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NHTSA Nixes Huayra's Entry Into US Market (For Now)

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On: Wed, Aug 17, 2011 at 11:32AM | By: Andrew W Davis


NHTSA Nixes Huayra's Entry Into US Market (For Now)

Yes, your friends at the National Highway Traffic Safety Administration (NHTSA) have denied Italian supercar maker Pagani Automobili's latest creation—the Huayra (pronounced “why-rah”)—the exemption the firm’s latest million-dollar creation needed to go on sale in the US in 2012 as planned.

The stumbling point is the federal automotive safety rule that requires all cars—whether or not they can exceed 200 mph—to have “child-safe advanced airbags” installed as standard equipment.

The Huayra doesn’t. So the nits at NHTSA say no Huayras for us.

A more cynical man than I would wonder why Signore Pagani—who said he engineered his carbon-titanium road missile with American-market sales in mind—wouldn’t bother to read our federal guidelines so that it didn’t just SEEM like it would pass muster, but actually WOULD.

That person might also ask if he DID know it wouldn’t meet our regs and was banking solely on the hope that NHTSA would grant him an exemption on the airbag rule based on the “substantial economic hardship” that having to engineer such a system would have imposed on his company, well, what kind of financial hardship would his firm feel if they’d've lost the American market?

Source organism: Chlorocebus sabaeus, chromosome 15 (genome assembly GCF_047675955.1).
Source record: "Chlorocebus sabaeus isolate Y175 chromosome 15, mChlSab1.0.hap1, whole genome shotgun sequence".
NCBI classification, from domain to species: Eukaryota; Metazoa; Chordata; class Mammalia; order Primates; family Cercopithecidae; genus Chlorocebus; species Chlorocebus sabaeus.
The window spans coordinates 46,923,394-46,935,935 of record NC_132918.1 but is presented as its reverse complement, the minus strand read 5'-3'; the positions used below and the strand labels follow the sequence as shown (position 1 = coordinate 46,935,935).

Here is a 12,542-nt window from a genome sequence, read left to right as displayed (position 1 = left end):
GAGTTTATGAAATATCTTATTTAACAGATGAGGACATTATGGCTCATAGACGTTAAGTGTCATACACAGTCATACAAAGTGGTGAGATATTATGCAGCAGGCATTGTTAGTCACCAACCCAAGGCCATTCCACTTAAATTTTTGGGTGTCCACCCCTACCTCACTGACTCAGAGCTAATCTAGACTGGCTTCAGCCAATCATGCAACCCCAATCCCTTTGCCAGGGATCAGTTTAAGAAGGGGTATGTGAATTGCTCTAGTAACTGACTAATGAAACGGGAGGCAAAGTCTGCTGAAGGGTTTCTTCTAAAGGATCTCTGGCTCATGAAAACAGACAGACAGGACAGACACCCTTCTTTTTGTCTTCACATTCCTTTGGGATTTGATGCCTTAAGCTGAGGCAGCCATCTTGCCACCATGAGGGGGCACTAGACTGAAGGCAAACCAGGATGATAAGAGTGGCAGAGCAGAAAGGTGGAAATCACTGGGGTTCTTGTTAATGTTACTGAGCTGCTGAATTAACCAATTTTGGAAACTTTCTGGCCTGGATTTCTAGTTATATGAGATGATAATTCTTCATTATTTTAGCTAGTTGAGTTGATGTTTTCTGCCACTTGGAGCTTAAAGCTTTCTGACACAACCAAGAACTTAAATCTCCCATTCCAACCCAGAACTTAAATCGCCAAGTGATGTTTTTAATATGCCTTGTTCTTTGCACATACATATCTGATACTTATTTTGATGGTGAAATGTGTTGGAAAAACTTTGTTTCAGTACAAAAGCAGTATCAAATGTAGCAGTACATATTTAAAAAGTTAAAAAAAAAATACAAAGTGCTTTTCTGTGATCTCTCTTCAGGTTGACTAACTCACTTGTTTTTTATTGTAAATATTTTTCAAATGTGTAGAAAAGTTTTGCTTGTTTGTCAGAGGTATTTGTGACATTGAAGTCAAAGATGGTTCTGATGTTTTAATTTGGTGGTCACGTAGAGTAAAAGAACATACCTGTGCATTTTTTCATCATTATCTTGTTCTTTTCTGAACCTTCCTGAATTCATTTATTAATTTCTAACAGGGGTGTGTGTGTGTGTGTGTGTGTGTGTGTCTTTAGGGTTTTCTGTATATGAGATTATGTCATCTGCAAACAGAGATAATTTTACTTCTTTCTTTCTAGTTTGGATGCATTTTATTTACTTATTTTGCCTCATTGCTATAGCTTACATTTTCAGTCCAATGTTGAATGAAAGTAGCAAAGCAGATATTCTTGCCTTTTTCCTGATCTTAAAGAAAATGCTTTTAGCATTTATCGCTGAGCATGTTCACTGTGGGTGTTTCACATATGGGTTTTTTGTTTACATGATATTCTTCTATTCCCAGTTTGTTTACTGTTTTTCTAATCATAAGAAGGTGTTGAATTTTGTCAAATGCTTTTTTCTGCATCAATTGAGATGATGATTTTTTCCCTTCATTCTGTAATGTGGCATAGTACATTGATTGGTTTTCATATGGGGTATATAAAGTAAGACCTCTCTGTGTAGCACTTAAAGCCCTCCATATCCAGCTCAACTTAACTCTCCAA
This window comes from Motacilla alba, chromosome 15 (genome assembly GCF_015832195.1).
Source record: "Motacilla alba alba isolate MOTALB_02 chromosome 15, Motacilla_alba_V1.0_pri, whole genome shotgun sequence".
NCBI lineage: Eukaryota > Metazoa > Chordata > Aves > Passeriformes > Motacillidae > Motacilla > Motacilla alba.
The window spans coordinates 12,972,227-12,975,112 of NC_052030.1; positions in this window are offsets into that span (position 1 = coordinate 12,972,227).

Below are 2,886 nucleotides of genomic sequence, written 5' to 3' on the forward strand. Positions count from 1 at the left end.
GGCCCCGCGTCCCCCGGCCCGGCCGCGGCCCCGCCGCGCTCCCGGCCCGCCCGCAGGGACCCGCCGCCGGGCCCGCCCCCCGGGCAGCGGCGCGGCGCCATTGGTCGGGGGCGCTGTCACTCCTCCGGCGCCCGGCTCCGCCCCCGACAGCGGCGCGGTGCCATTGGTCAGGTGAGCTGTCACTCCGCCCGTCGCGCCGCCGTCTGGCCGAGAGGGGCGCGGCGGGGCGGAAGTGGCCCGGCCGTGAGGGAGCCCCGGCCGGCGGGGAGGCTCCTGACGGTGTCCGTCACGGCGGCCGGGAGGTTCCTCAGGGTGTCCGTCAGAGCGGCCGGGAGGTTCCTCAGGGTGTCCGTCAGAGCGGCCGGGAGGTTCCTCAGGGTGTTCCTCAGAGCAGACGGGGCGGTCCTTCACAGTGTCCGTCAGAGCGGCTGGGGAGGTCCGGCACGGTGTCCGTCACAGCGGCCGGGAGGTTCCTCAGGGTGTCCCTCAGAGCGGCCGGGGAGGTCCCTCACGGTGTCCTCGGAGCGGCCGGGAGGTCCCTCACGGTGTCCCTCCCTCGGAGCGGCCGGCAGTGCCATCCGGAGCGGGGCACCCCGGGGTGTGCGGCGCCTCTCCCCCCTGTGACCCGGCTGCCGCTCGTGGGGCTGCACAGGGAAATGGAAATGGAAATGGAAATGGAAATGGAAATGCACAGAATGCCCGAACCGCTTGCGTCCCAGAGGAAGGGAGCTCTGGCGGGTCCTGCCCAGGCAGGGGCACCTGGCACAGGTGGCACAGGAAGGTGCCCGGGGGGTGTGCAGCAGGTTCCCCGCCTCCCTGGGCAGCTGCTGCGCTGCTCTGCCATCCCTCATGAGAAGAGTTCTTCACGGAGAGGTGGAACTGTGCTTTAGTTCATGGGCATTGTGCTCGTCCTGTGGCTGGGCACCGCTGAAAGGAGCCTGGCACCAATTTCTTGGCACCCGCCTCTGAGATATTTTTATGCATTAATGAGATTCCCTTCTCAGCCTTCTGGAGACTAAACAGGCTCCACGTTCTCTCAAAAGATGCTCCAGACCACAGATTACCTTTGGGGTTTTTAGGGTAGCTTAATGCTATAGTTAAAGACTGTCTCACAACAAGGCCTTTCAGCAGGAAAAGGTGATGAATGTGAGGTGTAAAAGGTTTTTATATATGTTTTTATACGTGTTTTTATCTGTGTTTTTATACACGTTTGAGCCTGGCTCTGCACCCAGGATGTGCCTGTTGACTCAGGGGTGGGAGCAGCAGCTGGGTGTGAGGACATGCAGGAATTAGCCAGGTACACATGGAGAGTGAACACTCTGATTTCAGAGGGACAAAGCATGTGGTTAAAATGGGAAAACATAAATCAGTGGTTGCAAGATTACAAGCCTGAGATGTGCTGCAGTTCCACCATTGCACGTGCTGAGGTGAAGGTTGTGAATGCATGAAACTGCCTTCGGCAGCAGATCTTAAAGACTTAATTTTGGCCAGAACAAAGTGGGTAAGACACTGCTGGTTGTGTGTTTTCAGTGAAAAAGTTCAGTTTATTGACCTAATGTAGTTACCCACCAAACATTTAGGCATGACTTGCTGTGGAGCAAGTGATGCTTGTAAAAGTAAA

Well, luckily for all of you mega-millionaires out there who can’t handle life without a twin-turbo 700-plus horsepower V12 bellowing behind them, there’s a lot more silver lining than cloud in this story.

In the three years between Pagani Automobili’s application for the exemption and now, the company has been working at including the airbags after all, assuming—correctly—that they’d have to do so anyway.

In fact, if the exemption was granted, Pagani’s intent seems to be that it would be using it only to give itself more engineering time to work on the airbag system it planned to install anyway, not to try and ignore the requirement altogether like almost every other “boutique” automaker before it.

Speaking of which, the company has already cleared all of NHTSA’s other hurdles, including the classic deal-breaker, the “crash” testing. In fact, thanks to its racecar-derived design and materials—like its carbon-titanium passenger compartment and automatic fuel shut-off—the Huayra not only passed the agency’s safety requirements, it exceeded them.

As for the new delivery date, the consensus seems to be that it has moved from its planned date of 2012 to mid-2013. But as Pagani is a small company—somewhere around only 60 employees—even if they had the exemption, they planned on delivering only a half-dozen or so of the costly hand-built supercars to our shores.

Pagani says that a factory expansion is in the cards as acceptance into the American market would greatly increase its sales. How greatly? Well, once they’ve got their expanded production capabilities going full speed ahead, Pagani will send us a whopping dozen cars!

So start saving your pennies, kids. After all, 2013 will come sooner than you think.




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